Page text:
Nor did SI and CBS News have access to juvenile arrest records for roughly 80 percent of the players in the study.
The issue of background checks for most recruits in most states is dead before you finish the first page of the article.
BTW, Feldman's latest features a bunch of quotes($) from coaches and administrators citing the same problems bloggers did.
The way it had to end. MSU's hockey team did get swept in Fairbanks, ending Rick Comley's career, but it wasn't easy. Both games went to overtime. On Friday Michigan State had a potential game-winner ruled out and suffered a seemingly controversial UAs game winner. This caused an epic fit of bitching on MSU player twitter feeds—Derek Grant hashtagged "awful," "embarrassing," and "disgraceful" in a single tweet—that suggested Comley had complained to his players about the call in the locker room. The disgraceful event: the MSU net lifted up momentarily but was settled on its moorings before the shot was taken.
MSU's season ended the next night with another overtime goal, and thus ends Rick Comley's career. That's karma. This is something beyond it:
Michigan State hockey head coach Rick Comley reportedly was involved in a physical confrontation Friday night in the Carlson Center with Alaska Nanooks fans Robert Downes, a Fairbanks Superior Court judge, and his daughter, attorney Amy Tallerico. …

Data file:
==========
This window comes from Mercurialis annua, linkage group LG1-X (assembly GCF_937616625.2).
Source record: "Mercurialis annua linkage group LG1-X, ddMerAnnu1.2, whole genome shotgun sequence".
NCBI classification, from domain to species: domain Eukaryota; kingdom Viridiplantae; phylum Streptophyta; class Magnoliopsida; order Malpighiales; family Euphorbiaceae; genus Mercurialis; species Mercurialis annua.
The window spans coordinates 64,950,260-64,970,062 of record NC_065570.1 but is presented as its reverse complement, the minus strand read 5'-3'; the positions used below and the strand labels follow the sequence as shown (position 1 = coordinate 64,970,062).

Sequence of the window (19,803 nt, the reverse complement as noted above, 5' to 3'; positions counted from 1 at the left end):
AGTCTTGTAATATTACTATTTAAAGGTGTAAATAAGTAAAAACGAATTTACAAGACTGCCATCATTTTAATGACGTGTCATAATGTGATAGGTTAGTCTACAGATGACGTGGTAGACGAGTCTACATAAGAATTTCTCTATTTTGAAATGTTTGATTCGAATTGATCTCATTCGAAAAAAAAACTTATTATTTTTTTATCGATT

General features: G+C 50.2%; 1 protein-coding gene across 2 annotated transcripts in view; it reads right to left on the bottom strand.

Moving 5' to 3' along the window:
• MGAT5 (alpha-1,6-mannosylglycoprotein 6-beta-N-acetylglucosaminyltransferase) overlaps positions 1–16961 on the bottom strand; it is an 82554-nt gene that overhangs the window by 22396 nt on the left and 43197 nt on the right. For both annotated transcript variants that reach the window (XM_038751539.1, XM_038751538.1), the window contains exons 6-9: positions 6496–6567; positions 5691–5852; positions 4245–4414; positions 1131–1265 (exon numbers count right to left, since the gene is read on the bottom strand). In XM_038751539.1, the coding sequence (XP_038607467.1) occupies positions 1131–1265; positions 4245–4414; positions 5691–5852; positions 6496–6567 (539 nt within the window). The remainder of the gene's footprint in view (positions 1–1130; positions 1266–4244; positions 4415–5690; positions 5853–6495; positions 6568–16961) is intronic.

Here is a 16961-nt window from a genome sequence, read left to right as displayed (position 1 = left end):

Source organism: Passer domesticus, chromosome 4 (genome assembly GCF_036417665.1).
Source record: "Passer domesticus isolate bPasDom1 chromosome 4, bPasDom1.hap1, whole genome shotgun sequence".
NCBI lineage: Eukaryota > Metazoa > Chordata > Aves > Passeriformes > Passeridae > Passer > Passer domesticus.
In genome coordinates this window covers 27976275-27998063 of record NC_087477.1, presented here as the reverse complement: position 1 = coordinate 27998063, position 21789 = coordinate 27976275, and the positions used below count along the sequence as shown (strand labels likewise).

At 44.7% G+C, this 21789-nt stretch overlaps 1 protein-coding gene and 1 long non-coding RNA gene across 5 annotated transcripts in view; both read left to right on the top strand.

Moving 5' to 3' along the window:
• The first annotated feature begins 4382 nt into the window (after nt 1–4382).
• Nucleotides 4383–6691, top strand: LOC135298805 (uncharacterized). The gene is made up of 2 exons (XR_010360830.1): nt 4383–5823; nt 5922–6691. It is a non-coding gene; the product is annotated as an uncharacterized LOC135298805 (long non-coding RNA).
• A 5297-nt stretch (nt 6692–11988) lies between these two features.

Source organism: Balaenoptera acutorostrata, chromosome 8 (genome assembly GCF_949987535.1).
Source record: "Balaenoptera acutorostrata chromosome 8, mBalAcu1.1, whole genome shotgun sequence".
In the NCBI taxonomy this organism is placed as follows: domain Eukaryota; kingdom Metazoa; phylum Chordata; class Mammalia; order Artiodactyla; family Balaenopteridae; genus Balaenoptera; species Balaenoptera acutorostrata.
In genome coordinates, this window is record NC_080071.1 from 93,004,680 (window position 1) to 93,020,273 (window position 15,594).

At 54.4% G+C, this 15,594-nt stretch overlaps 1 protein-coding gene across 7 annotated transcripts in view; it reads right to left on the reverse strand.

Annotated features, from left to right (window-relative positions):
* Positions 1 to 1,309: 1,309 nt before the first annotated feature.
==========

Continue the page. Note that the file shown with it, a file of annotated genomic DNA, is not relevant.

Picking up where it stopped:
Downes, during a telephone interview Saturday, said he talked to Comley after the game. “It was a comment on his complaining about every goal that was scored,” Downes said.
The confrontation reportedly turned physical and Tallerico allegedly was struck. Speaking Saturday night, Tallerico said they exchanged shoves. Her father said she filed a complaint with the CCHA.
I'm not inclined to believe a random fan who dispenses frontier justice over Comley—never been anything but stonefaced in my experience—but for Comley to get into a confrontation with a fan in the last weekend of his career is a weird echo of the Kampfer incident that was the beginning of his end. May it haunt his dreams.
Meanwhile. Other than State getting swept it was a bad week for Michigan on the TUC cliff. OSU and NMU both lost, ending their seasons. Michigan's 5-1 record against them is now gone. Compounding matters, NMU's loss against BGSU sends the Falcons to Yost for a second-round series that can't do much to help Michigan. Sweeping gets them .001 for their RPI.
mfan_in_ohio broke down the comparisons in a diary bumped yesterday, but a brief recap:
- Michigan is still the last one-seed but lost a comparison against UNO. That will be tough to get back unless Bemidji State starts winning games.